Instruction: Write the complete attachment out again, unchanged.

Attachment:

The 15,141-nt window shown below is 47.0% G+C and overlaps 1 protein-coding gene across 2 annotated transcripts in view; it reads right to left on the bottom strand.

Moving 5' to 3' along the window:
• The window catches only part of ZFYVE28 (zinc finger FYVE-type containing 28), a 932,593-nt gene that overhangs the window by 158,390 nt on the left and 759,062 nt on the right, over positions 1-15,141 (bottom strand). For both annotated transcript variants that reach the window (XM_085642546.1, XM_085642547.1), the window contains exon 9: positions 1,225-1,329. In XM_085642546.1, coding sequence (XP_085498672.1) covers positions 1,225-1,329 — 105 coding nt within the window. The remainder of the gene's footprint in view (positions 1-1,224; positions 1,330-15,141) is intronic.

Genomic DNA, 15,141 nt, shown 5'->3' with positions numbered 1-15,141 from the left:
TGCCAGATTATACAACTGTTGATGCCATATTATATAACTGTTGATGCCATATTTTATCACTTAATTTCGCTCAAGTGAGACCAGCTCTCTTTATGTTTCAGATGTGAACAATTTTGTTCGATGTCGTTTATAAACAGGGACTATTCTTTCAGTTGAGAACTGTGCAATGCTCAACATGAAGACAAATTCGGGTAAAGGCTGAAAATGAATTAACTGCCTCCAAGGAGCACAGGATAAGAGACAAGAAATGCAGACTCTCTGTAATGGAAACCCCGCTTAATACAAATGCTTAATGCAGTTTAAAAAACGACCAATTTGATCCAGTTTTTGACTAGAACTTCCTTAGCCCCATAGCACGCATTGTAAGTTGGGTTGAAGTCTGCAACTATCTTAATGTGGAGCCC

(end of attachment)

The 15,141-nt window shown below is 47.0% G+C and overlaps 1 protein-coding gene across 2 annotated transcripts in view; it reads right to left on the bottom strand.

Moving 5' to 3' along the window:
• The window catches only part of ZFYVE28 (zinc finger FYVE-type containing 28), a 932,593-nt gene that overhangs the window by 158,390 nt on the left and 759,062 nt on the right, over positions 1-15,141 (bottom strand). For both annotated transcript variants that reach the window (XM_085642546.1, XM_085642547.1), the window contains exon 9: positions 1,225-1,329. In XM_085642546.1, coding sequence (XP_085498672.1) covers positions 1,225-1,329 — 105 coding nt within the window. The remainder of the gene's footprint in view (positions 1-1,224; positions 1,330-15,141) is intronic.

Genomic DNA, 15,141 nt, shown 5'->3' with positions numbered 1-15,141 from the left:
TGCCAGATTATACAACTGTTGATGCCATATTATATAACTGTTGATGCCATATTTTATCACTTAATTTCGCTCAAGTGAGACCAGCTCTCTTTATGTTTCAGATGTGAACAATTTTGTTCGATGTCGTTTATAAACAGGGACTATTCTTTCAGTTGAGAACTGTGCAATGCTCAACATGAAGACAAATTCGGGTAAAGGCTGAAAATGAATTAACTGCCTCCAAGGAGCACAGGATAAGAGACAAGAAATGCAGACTCTCTGTAATGGAAACCCCGCTTAATACAAATGCTTAATGCAGTTTAAAAAACGACCAATTTGATCCAGTTTTTGACTAGAACTTCCTTAGCCCCATAGCACGCATTGTAAGTTGGGTTGAAGTCTGCAACTATCTTAATGTGGAGCCC